"Constructing the Reason-for-Nonparticipation Variable Using the Monthly CPS"
As of the end of 2013, the jobless rate stood at 6.7 percent. While it is still high by historical standards, significant progress has been made. Moreover, the declines were often faster than many had predicted.1
One caveat, however, is that, over the period of this faster-than-expected decline in the unemployment rate, the labor force participation rate has also declined. Between October 2009 and December 2013, the participation rate declined 2.2 percentage points, from 65.0 percent to 62.8 percent. A simple argument is that jobless workers, in facing difficulties in finding a job, are becoming discouraged and leaving the labor force, thus pushing down both the unemployment rate and the participation rate. To the extent that this argument is true, unemployment has been declining for the “wrong reason.” In this article, I reexamine this argument by putting together new pieces of evidence from the Current Population Survey (CPS).2 Details of the steps to construct the data used in this article are described in Fujita (2014).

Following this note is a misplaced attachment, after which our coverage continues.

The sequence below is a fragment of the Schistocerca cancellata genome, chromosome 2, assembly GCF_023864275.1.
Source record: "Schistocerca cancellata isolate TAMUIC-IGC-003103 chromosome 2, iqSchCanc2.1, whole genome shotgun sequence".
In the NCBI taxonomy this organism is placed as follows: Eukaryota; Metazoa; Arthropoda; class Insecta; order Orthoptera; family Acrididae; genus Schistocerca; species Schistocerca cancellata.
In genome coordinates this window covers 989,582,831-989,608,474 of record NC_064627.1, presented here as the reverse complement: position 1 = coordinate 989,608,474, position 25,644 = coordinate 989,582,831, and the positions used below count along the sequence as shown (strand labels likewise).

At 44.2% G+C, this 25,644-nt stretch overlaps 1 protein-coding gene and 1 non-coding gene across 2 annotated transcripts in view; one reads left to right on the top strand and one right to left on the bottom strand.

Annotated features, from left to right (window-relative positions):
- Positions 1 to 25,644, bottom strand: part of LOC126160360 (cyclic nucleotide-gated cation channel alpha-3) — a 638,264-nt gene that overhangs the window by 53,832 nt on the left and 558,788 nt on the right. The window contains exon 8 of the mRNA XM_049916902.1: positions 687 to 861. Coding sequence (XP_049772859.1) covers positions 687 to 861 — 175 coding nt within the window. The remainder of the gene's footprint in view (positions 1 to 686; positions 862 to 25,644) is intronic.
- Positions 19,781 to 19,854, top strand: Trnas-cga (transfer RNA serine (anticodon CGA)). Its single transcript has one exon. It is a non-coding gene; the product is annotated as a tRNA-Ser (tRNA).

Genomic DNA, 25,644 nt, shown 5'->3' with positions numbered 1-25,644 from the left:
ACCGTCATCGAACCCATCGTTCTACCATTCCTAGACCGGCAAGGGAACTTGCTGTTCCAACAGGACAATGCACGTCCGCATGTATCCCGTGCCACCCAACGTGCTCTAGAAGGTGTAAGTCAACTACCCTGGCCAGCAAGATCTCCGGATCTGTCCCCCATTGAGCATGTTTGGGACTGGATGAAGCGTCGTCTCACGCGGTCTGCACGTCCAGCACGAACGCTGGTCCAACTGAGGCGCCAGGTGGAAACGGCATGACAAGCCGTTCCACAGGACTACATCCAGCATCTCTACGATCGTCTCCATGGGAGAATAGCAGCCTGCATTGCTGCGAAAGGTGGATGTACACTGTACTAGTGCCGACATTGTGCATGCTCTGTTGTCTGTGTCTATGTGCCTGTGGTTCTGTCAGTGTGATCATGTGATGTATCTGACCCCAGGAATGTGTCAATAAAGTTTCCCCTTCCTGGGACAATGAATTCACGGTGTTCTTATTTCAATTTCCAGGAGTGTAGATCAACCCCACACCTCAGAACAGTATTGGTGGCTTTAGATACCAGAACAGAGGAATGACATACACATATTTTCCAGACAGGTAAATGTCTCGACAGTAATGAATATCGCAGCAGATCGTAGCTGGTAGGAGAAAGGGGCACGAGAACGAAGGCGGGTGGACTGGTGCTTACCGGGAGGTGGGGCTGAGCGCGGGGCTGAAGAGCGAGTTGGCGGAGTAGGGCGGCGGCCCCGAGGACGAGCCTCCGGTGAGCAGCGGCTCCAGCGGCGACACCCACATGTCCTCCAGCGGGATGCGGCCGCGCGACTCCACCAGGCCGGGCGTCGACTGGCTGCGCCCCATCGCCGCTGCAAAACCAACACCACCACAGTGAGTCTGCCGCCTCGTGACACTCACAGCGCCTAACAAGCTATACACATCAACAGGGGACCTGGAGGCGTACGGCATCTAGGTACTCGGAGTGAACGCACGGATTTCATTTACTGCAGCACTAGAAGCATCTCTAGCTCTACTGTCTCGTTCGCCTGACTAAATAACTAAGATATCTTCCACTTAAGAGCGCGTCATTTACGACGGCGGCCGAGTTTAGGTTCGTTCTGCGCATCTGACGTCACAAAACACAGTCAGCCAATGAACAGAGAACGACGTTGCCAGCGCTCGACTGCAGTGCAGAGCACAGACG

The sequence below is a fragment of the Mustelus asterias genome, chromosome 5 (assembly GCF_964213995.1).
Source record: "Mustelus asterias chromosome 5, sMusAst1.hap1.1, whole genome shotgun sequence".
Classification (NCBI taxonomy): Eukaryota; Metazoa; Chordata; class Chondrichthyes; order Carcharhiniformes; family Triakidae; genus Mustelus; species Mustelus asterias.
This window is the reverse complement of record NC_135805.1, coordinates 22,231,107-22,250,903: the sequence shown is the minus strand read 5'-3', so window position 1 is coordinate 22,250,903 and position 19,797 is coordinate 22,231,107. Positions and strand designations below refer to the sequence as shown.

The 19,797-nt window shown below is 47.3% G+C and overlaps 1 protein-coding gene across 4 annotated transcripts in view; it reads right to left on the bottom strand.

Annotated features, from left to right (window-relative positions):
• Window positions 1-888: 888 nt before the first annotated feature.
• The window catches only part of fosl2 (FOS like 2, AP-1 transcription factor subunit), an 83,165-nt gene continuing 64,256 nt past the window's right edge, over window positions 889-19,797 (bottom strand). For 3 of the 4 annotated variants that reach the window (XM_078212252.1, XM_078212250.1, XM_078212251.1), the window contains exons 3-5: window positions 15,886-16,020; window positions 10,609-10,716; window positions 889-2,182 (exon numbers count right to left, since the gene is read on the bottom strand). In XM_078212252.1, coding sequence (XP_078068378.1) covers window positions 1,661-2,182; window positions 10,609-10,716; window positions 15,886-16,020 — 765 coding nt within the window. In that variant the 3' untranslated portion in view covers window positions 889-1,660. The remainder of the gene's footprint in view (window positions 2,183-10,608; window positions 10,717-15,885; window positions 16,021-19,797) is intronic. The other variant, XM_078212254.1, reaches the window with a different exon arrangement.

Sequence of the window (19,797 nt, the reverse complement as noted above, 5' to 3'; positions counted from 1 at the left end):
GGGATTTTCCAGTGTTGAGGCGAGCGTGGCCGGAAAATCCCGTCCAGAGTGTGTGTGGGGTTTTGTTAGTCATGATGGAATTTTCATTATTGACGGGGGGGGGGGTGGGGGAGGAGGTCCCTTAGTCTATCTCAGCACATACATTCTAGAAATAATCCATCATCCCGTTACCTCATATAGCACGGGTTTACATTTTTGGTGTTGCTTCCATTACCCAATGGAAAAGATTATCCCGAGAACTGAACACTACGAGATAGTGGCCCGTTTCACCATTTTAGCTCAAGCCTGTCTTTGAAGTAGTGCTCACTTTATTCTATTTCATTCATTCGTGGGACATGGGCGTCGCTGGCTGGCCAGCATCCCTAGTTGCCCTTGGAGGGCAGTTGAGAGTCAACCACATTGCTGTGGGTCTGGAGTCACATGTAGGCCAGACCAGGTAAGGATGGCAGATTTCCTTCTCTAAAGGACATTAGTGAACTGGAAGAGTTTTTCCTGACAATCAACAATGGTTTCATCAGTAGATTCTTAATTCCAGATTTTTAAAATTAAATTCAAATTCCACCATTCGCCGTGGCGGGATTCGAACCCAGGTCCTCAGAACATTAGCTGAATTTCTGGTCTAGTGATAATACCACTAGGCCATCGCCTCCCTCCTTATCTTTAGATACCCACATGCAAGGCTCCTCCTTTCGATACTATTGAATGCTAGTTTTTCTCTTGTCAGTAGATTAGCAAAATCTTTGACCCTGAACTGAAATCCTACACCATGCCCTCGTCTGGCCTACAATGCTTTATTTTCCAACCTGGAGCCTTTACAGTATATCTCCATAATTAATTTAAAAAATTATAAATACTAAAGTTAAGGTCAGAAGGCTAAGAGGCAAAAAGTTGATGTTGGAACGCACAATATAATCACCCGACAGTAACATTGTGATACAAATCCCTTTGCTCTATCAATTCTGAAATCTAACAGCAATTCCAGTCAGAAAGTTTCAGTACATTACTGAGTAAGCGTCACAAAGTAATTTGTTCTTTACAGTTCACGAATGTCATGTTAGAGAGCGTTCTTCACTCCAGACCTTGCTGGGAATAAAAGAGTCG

According to the Survey of Professional Forecasters conducted by the Real-Time Data Research Center of the Federal Reserve Bank of Philadelphia, the median forecast of the unemployment rate for the third quarter of 2013, made one year earlier, was 7.8 percent. But it turned out to be 7.2 percent. The same pattern almost always holds for forecasts made over the past three years: Forecasters’ one-year-ahead projections for the unemployment rate have consistently exceeded the realized rate.
The CPS is the official survey from which the unemployment rate and the participation rate are derived.